Cheese log with black tie sesame seeds

Sesame Cheese Log

1 8-ounce package of cream cheese, softened, but still cool

1/2 shredded mozzarella

1/2 cup mild goat cheese, I used Drunken Goat cheese

1 tbls. Dijon, or garlic mustard

1 tsp. Worcestershire sauce

Salt and Pepper

Sesame seeds

Crackers, or bread for serving

Mix all ingredients with mixer. Pour sesame seeds onto a piece of plastic wrap (use enough to cover log well), and flatten into a square, about the length you would like your cheese log.  Scoop cheese onto the sesame seeds. Start to roll in seeds, and form into log using plastic wrap. When shaped well, and covered in seeds, wrap and refrigerate for at least an hour. Serve with crackers.

*You can use any cheese you like!


Baby turnip and apple salad

Baby Turnip and Apple Salad

6 baby turnips, sliced thinly

1/2 Granny Smith apple, thinly sliced

juice of half a lemon

drizzle of olive oil

white pepper


Slice turnip and apple. Toss with remaining ingredients.

*This was a great palate cleanser.

Taking a break before the main course

After a little jazz, and a peak at Dean Martin and Jerry Lewis playing in the living room, I was back in the kitchen to the crab that was calling my name.

Said crab, calling my name

Cauliflower and Crab Ravioli

serves 2 or 4 as part of a multi-course meal


    1. 1 1/2 teaspoons unsalted butter
    2. 1 tablespoon plus 2 teaspoons extra-virgin olive oil, plus more for drizzling
    3. 2 garlic cloves, minced
    4. 1 small head of cauliflower (1 pound), cut into 1-inch florets
    5. 2 tablespoons water
    6. 1 cup heavy cream
    7. 1/2 pound lump crabmeat, picked over
    8. Salt and freshly ground white pepper
    9. 8 round won-ton wrappers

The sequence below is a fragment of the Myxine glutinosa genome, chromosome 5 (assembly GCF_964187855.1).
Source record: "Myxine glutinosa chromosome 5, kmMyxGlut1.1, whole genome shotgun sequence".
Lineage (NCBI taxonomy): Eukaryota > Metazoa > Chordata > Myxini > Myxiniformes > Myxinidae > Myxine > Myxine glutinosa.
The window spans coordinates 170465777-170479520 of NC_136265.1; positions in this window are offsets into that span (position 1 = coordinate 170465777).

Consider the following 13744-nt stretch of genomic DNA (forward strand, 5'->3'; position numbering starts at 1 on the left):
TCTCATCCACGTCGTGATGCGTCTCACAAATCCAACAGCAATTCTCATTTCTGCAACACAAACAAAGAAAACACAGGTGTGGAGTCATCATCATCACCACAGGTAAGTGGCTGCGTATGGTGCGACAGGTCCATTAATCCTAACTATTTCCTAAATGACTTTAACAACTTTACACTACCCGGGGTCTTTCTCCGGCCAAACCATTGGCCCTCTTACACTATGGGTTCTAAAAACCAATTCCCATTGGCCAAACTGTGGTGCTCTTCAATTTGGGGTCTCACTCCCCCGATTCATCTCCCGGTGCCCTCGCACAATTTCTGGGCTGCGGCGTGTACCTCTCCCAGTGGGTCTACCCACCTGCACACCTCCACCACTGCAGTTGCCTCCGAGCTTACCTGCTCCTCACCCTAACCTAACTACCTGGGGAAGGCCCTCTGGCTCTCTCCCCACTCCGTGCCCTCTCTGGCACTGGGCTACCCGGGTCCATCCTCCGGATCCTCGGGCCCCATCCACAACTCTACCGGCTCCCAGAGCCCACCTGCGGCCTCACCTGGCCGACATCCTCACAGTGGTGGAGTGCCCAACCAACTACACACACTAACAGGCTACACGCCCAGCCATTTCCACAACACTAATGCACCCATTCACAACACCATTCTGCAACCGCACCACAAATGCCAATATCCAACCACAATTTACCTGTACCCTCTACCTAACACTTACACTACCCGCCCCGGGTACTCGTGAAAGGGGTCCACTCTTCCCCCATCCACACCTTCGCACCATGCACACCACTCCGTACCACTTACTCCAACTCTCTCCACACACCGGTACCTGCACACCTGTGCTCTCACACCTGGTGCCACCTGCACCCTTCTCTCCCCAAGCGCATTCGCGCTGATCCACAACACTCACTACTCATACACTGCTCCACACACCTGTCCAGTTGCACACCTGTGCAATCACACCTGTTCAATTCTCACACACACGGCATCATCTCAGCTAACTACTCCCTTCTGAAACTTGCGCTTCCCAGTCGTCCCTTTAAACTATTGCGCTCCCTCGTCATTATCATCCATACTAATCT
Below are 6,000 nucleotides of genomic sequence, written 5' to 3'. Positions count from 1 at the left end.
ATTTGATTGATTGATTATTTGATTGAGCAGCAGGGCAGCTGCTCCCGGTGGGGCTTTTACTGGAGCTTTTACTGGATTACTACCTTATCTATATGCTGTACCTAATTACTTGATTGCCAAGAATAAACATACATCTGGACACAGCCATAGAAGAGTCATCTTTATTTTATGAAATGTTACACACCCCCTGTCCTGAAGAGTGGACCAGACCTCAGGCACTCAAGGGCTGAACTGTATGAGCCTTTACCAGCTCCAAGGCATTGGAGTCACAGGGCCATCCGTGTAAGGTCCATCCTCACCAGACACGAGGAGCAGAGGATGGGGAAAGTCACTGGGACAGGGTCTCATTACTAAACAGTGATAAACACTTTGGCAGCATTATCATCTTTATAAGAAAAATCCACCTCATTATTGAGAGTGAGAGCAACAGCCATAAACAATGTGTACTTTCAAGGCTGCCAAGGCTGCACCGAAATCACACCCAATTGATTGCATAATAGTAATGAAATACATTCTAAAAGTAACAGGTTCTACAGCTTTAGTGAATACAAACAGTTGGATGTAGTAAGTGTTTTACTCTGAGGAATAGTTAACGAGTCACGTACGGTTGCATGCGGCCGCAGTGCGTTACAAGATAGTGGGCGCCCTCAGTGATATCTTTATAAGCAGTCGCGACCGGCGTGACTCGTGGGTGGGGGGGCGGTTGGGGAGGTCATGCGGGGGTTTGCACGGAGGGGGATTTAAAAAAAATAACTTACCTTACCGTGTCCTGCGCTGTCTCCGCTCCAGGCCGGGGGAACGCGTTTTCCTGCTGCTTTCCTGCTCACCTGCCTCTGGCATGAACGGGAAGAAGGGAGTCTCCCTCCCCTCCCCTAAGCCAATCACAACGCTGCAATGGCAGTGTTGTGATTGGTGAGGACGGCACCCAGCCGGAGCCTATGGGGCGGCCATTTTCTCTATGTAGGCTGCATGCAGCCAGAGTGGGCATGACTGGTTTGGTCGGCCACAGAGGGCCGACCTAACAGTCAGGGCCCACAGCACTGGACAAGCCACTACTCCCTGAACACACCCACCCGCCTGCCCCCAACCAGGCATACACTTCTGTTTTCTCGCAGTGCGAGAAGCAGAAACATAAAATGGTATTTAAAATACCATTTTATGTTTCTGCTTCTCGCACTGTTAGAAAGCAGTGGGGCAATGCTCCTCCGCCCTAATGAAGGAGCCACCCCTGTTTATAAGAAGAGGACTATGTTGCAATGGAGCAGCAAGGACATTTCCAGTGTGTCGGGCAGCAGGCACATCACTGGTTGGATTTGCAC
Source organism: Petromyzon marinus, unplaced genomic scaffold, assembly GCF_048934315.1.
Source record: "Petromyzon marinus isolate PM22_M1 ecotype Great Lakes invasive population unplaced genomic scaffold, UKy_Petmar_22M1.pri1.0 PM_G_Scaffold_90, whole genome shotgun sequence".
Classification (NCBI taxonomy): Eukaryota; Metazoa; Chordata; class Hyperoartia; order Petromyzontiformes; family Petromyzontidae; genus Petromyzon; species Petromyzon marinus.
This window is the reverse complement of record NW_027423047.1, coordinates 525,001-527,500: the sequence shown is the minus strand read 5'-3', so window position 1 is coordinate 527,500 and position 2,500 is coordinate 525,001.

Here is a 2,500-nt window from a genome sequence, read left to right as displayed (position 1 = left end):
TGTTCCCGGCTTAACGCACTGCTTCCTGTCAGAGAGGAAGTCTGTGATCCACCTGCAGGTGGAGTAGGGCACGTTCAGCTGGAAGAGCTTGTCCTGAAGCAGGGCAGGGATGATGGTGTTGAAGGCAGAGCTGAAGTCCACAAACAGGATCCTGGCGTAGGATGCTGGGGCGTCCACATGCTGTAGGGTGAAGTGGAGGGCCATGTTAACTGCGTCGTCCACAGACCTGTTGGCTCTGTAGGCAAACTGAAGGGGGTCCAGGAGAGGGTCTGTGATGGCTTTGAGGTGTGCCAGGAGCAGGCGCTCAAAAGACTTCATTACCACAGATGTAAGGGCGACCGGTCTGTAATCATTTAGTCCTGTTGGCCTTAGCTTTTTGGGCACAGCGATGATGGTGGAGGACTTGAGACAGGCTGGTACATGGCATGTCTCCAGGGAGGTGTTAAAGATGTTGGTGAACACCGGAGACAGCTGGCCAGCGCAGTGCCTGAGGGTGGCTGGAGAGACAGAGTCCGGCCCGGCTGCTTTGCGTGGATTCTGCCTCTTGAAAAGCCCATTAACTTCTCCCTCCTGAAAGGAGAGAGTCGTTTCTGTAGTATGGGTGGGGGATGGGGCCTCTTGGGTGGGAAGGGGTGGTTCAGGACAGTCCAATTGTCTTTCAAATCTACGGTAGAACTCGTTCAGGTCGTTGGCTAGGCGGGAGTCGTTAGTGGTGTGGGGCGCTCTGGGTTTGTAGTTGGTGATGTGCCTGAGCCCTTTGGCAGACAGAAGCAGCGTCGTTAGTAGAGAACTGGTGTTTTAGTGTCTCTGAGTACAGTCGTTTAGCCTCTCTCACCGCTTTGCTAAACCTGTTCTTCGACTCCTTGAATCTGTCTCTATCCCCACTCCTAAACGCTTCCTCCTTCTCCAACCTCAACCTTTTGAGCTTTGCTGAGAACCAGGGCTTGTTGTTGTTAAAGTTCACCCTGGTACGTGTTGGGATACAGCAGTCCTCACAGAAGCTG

10. 1/2 cup freshly grated Parmesan cheese


  1. Bring a large skillet of water to a boil. In a large, deep skillet, melt the butter in 2 teaspoons of the olive oil. Add the minced garlic and cook over moderate heat until fragrant, about 2 minutes. Add the cauliflower florets and cook over moderately high heat, stirring, just until lightly browned, about 3 minutes. Add the water, cover and cook until the cauliflower is tender, about 4 minutes.
  2. Add the heavy cream and simmer until slightly thickened, about 6 minutes. Add the crab meat and stir gently to heat through. Season with salt and pepper and keep warm.
  3. Add salt and the remaining 1 tablespoon of oil to the boiling water and cook the pasta sheets until just tender, about 2 minutes. Drain and return to the pot. Lightly drizzle the sheets with olive oil and, using 2 large spoons, toss lightly to coat.
  4. Place 1 won ton wrapper on each plate. Spoon the creamed crab and cauliflower onto the pasta sheets and sprinkle with half of the Parmesan cheese. Cover with the remaining pasta sheets and sprinkle with the remaining Parmesan. Serve right away.

from Food and Wine

*This recipe originally used homemade pasta. I sadly do not have a pasta maker, so I compromised with won-ton wrappers. I always get great results this way, but by all means go for the homemade pasta if you can. This is a great free-form ravioli. It also says it serves eight. Not happening in my house.

Cauliflower and crab ravioli

One of the "mother" bites

Dessert was highlighted by my new favorite thing: butterscotch powder.


Poppyseed and Mascarpone mini-tart

Poppyseed and Mascarpone Mini-Tart


Poppyseed Filling:
1 1/2 cups milk
1 cup ground poppyseed, (I skipped the grinding, but recommend it)
1 tablespoon flour
1 teaspoon vanilla
1 1/4 cups sugar
1 teaspoon butter

1 tbls. butterscotch powder

Pre-baked tarts.

Use your favorite tart, or pie dough. Bake at *350 for about 18 minutes for 2-inch tarts. If you have access to good quality store-bought tart shells, these will work too.

Heat milk and when it boils add sugar, flour, butterscotch powder, and poppyseed, stirring vigorously. Cook over medium heat until mixture thickens. Remove from heat. Add butter, and then vanilla. Cool filling before adding to crust.

* This makes enough for 10, 2-inch tarts.

When filling is still warm, add 1 8-ounce container of mascarpone, and blend thoroughly. Fill tarts, and serve, or chill until ready to serve.

The poppyseed filling, minus the butterscotch powder is from It is a kolache filling.